New Life In Marketing: Embracing Hyper-Relevance In Retail

New Life In Marketing: Embracing Hyper-Relevance In Retail

In the face of challenging times for retailers, there’s little denying the pressure that CMOs face to prove their value. Yet our view is that there has never been a better time to be a retail CMO.

After all, rising expectations provide new consumer opportunities, new channels provide more occasions to engage and sell, new data provides more actionable and targeted insight, and new tools and capabilities provide endless possibilities to engage and scale marketing initiatives.

What’s clear now is the need for a new approach to reaching consumers wherever they may be.

New Game, New Approach

In an ever-changing environment, consumer relevance is the key competitive advantage, and it requires a new approach. We call it “Living Business.”

Living Business is about becoming even more relevant by responding to consumers in real time. It’s about creating hyper-personalized experiences at the moments that matter to consumers, on their conditions. And it’s about applying the unprecedented power of today’s explosion of digital technologies and data, both big and small.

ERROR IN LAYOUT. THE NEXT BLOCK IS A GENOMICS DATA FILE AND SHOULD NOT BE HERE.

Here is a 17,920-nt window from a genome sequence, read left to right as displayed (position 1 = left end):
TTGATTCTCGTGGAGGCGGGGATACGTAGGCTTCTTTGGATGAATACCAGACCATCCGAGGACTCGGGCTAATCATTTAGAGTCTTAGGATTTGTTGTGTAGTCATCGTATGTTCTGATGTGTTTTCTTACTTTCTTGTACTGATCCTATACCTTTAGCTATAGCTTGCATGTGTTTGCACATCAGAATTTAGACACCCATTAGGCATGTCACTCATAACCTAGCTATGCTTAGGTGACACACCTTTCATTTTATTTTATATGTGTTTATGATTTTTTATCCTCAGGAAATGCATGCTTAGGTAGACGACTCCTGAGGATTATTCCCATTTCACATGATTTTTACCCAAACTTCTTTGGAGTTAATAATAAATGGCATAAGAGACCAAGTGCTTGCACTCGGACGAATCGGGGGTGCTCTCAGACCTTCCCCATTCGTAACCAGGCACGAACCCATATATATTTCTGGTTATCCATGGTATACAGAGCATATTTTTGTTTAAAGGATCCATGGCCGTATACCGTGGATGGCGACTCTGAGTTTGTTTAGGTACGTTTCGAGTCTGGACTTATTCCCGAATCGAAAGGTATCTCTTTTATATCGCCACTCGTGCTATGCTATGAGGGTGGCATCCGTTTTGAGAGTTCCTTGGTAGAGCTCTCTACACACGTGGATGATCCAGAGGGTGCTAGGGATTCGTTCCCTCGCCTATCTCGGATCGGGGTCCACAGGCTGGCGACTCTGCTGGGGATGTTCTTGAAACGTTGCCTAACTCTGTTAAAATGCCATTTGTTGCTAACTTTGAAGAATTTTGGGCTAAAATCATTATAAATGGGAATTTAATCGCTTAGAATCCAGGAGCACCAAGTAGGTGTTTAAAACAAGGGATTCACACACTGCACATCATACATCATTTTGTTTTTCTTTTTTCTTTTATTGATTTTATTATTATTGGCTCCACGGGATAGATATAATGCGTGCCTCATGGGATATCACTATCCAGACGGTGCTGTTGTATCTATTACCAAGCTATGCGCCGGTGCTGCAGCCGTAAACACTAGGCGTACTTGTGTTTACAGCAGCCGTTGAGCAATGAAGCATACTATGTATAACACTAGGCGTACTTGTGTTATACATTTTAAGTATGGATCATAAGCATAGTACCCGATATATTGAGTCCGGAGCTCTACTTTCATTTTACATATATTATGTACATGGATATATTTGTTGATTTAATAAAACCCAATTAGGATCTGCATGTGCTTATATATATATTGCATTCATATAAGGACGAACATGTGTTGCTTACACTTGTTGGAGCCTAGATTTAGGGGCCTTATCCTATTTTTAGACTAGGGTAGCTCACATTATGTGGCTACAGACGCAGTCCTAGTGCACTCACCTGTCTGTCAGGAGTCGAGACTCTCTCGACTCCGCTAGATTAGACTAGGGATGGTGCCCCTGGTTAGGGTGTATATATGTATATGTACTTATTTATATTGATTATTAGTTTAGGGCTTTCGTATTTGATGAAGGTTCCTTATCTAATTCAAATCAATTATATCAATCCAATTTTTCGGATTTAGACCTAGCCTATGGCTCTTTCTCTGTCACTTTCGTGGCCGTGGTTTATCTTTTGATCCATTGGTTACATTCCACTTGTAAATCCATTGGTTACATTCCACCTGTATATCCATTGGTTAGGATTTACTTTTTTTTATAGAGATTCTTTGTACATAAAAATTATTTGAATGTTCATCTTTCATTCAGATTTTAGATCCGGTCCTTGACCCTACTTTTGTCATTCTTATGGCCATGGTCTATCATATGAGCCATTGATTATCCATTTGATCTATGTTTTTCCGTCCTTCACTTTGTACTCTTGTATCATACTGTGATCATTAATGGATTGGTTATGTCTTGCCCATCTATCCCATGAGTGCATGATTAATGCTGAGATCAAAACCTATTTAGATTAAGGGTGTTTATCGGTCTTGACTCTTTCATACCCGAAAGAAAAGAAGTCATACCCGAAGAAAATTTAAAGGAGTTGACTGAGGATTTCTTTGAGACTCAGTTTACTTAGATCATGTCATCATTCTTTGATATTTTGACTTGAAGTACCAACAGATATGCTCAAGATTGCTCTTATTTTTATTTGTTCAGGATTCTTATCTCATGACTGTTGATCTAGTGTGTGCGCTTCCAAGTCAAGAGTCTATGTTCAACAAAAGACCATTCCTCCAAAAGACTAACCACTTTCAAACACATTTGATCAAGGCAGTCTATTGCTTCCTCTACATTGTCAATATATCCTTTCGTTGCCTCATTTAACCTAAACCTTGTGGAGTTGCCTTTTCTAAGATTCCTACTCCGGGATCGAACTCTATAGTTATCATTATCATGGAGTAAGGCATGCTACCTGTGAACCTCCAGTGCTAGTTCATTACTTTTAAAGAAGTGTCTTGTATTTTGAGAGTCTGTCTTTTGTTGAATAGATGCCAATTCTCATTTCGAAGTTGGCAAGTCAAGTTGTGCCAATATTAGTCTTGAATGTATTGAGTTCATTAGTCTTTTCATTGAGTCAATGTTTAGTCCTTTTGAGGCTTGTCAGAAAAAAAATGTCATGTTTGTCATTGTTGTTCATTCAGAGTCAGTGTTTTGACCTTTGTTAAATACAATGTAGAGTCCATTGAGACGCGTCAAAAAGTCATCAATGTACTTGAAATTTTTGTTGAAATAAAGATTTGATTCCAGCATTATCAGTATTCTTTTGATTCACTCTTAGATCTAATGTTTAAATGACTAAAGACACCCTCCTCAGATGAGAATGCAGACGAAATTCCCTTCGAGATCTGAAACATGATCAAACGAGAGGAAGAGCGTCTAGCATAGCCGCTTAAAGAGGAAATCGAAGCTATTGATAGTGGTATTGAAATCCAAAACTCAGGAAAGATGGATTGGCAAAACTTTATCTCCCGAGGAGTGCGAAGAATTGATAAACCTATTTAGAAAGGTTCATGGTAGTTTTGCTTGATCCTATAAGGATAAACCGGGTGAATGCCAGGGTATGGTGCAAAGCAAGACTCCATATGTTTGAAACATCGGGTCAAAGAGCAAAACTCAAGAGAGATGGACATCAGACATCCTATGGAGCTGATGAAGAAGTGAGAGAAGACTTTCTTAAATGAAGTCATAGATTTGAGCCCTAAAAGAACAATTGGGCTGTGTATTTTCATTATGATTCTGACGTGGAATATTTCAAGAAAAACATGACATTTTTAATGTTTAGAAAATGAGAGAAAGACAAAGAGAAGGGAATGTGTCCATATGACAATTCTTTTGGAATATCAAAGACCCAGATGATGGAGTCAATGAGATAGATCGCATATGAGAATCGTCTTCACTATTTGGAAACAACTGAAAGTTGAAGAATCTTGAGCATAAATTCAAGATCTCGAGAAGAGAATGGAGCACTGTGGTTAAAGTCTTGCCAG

Consumers expect brands to keep pace. No longer won over simply by a retailer’s ability to offer the right product at the right price, they also expect their brands to have a clearly defined purpose to garner their trust. In turn, CMOs have an imperative to ensure their brands are agile enough to compete.

So what does this look like in practice? What are the principal changes that need to take place?

1. From Product-Centric To Consumer-Centric

Highlight the value of a product or service to a customer in the moment. How? By embedding a brand purpose that strives to deliver a brand, product, or service aligned with a customer’s core values. In fact, recent Accenture research shows that consumers who score retailers higher on purpose spent 31% more than consumers who scored them lower.

Take CVS Pharmacy, the retail pharmacy of CVS Health. It is moving beyond a purely transactional retail model where customers fill prescriptions; instead, the company is focusing on helping their customers on their path to overall better health. In this way, customers share the company’s purpose. It also helps satisfy their desires to feel cared for and helps build upon the trusted relationship most customers have with their pharmacist.

2. From Segmentation To Hyper-Relevance

Gone are the days of straightforward marketing segmentation. In its place is a focus on creating relevant, engaging interactions and becoming part of a customer’s everyday life in a more meaningful way.

Organic beverage company Suja Juice did this as part of its #ItsTheJuice marketing campaign, conducting social listening to identify people who were having a bad day or feeling sick or tired, and then offering to brighten their day with a delivery of juice. Using data from hashtags–like #mondayblues and #lackofsleep–the team reached out to almost 400 people and shipped nearly 6,000 bottles of product.